Immigration candidates with work experience in any skilled occupation may be invited to apply for Canadian permanent residence through Canada’s Express Entry system, but experience in a specific line of work can be an advantage at the provincial level.
Canada has both federal and provincial economic immigration pathways, each with its own unique work experience criteria.
The Federal Skilled Worker Class, Federal Skilled Trades Class and Canadian Experience Class are three of Canada’s main federal pathways to permanent residence. The pool of candidates for all three programs is managed by the Express Entry system.
Express Entry’s Comprehensive Ranking System (CRS), which determines a candidate’s position in the pool, only considers the amount of full-time, or equivalent part-time, work experience and whether their occupation is considered ‘skilled.’
Eligible occupations are those rated skill type 0 (managerial), skill level A (professional) or skill level B (technical) under Canada’s National Occupational Classification (NOC).
The candidate’s actual occupation (architect, for example) is not taken into consideration by the CRS and does not factor into who is invited to apply for Canadian permanent residence through the Express Entry system.
Provincial Nominee Programs
Work experience in a specific occupation is required by a number of provincial nominee streams, some of which are linked to the Express Entry system.
These streams allow participating provinces and territories to nominate foreign workers with the required work experience for Canadian permanent residence.
Many operate on an Expression of Interest system, which requires all candidates — including Express Entry candidates — to register a profile with the provincial nominee program in question.
Express Entry candidates with a provincial nomination are awarded an additional 600 points towards their CRS score, effectively guaranteeing an invitation to apply for Canadian permanent residence in a subsequent draw from the Express Entry pool.
Nearly every Canadian province has at least one immigration stream that uses a list of in-demand occupations to determine eligibility.
These lists are based on current labour market needs and opportunities in the respective province and — as we saw twice this month in the case of Saskatchewan’s In-Demand Occupations List — they can change without warning.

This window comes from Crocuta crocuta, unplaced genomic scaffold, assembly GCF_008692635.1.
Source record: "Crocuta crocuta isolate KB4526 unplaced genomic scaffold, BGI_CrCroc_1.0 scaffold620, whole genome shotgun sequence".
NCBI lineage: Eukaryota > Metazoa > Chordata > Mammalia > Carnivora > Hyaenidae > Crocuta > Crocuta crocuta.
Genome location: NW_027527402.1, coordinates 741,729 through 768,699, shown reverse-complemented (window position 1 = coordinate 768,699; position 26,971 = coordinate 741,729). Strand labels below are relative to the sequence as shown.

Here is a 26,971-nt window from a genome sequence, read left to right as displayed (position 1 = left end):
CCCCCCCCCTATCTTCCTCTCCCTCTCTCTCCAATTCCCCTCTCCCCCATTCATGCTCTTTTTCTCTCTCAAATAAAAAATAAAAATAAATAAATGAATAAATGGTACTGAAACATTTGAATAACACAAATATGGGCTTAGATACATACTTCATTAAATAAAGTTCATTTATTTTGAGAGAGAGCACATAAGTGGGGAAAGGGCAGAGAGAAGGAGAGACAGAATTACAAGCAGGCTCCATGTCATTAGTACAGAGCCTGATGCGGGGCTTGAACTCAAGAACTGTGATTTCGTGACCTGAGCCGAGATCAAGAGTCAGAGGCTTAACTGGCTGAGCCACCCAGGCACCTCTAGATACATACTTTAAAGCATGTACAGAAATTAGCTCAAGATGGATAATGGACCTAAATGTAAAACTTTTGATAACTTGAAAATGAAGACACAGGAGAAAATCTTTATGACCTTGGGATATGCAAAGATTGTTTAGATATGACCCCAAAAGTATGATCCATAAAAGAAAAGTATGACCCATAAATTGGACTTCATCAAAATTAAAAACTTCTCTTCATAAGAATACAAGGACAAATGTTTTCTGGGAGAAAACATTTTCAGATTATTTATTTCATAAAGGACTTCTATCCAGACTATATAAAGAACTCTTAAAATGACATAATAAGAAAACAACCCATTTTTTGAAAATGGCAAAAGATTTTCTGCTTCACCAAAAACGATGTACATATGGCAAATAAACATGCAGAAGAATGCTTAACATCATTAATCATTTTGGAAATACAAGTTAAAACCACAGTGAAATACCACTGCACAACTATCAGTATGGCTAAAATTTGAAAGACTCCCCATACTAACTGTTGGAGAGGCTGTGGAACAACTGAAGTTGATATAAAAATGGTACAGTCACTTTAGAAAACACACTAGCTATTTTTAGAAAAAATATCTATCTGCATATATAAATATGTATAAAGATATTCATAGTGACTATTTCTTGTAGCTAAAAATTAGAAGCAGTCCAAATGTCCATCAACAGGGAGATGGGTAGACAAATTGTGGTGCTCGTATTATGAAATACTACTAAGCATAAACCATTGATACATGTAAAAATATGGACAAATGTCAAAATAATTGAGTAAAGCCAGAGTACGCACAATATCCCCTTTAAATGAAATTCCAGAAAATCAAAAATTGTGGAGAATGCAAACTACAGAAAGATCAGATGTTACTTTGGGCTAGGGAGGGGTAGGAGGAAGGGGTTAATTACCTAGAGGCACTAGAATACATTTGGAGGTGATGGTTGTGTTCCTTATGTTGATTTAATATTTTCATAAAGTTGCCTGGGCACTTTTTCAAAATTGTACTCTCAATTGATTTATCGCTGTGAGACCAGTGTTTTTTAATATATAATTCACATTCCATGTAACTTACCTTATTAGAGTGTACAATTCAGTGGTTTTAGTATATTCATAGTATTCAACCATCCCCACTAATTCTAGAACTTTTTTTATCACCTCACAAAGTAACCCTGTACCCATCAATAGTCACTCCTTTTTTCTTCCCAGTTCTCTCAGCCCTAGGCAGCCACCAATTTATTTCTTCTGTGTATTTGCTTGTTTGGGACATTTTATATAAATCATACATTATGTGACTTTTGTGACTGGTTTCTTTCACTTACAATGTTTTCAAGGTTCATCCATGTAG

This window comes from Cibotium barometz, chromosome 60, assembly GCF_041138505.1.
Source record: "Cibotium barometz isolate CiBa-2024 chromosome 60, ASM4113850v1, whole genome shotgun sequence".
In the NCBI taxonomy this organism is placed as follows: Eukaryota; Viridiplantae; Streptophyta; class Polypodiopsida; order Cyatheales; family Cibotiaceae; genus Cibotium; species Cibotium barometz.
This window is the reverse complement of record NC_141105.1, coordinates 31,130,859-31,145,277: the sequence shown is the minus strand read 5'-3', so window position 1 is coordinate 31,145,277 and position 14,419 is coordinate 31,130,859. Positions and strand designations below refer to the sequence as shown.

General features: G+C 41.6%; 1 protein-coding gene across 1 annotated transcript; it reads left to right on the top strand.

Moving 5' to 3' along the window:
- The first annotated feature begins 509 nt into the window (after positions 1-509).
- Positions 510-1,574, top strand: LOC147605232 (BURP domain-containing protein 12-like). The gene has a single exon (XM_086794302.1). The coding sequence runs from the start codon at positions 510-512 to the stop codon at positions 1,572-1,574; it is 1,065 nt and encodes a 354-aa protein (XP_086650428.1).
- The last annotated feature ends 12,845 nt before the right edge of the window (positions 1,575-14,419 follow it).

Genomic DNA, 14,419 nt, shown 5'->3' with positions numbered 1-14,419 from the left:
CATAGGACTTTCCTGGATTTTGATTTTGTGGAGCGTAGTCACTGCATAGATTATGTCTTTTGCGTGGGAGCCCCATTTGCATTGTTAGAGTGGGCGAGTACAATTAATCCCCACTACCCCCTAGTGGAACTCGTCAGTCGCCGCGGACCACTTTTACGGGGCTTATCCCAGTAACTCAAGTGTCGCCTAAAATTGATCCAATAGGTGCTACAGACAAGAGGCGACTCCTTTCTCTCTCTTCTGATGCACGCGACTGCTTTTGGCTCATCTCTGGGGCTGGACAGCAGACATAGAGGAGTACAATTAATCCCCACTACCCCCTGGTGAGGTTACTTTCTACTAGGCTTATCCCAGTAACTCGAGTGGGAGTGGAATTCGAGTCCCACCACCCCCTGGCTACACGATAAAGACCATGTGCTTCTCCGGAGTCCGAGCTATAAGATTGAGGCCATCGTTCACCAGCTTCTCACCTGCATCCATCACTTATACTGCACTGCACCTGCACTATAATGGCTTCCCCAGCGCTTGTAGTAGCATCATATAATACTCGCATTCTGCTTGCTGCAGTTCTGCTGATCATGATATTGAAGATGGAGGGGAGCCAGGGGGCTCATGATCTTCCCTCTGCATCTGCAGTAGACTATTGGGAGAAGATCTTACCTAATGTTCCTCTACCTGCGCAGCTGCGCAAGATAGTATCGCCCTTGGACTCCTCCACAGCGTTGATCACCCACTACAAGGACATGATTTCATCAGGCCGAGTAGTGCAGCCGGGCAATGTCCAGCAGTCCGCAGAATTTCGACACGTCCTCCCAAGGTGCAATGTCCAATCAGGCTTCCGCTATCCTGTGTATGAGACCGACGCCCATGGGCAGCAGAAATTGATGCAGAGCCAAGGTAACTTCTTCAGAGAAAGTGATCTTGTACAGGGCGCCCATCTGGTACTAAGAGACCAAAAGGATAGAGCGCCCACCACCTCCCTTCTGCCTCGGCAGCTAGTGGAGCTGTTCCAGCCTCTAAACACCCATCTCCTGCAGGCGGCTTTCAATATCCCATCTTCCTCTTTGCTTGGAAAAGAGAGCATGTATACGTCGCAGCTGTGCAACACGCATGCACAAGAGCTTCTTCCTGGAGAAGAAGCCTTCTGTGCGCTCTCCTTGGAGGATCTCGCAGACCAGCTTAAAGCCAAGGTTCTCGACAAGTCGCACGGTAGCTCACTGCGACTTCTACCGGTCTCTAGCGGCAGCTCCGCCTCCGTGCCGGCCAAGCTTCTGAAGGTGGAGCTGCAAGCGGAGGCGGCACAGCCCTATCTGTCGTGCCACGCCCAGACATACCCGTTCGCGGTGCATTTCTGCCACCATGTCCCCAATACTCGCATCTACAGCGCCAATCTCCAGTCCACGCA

Here are some popular examples of provincial nominee streams that require specified work experience:
- British Columbia: Tech Pilot
- Alberta: Alberta Opportunity Stream
- Saskatchewan: International Skilled Worker — Express Entry and Occupation In-Demand sub-categories
- Manitoba: Skilled Worker Overseas
- Ontario: Employer Job Offer: In-Demand Skills Stream
- New Brunswick: Express Entry Labour Market Stream (sometimes, not always)
- Nova Scotia: Demand — Express Entry (Category B)
Professions targeted by these lists vary, but there are occupations that a number have had in common:
- Accounting technicians and bookkeepers (NOC 1311)
- Administrative assistants (NOC 1241)
- Computer programmers and interactive media developers (NOC 2174)
- Social and community service workers (NOC 4212)
- Early childhood educators (NOC 4214)
British Columbia’s dedicated Tech Pilot is an example of the growing prioritization of tech-related occupations in Canada.
Work experience in one of the pilot’s 29 in-demand tech occupations is a key eligibility requirement for the program, which provides a fast-tracked, permanent immigration pathway for foreign workers and international students — many of whom are also Express Entry candidates.
B.C.’s list reflects actual labour demand in the province based on labour market research conducted by the BC Tech Association and the Vancouver Economic Commission.
Tech-related professions also feature prominently on Manitoba’s In-Demand Occupations List.
Eligible work experience in an occupation on the list is a requirement for the Skilled Workers Overseas Stream, which has been among Canada’s most active provincial pathways so far this year and invites Express Entry candidates on regular basis.
Ontario recently announced that it will create a dedicated immigration stream for tech workers but no details have been released as to its criteria or whether it will target specific occupations.
A number of provincial streams have also held occupation-specific draws.
Nova Scotia’s Express Entry-linked Labour Market Priorities Stream was created for this purpose and allows the province to search the Express Entry pool for candidates with the required work experience.
New Brunswick has also accepted profiles from candidates with experience in specific occupations through its Express Entry Labour Market Stream.
The New Brunswick Provincial Nominee Program has employed a list of specified occupations, including a draw last July that targeted a range of tech-related positions, among other professions.
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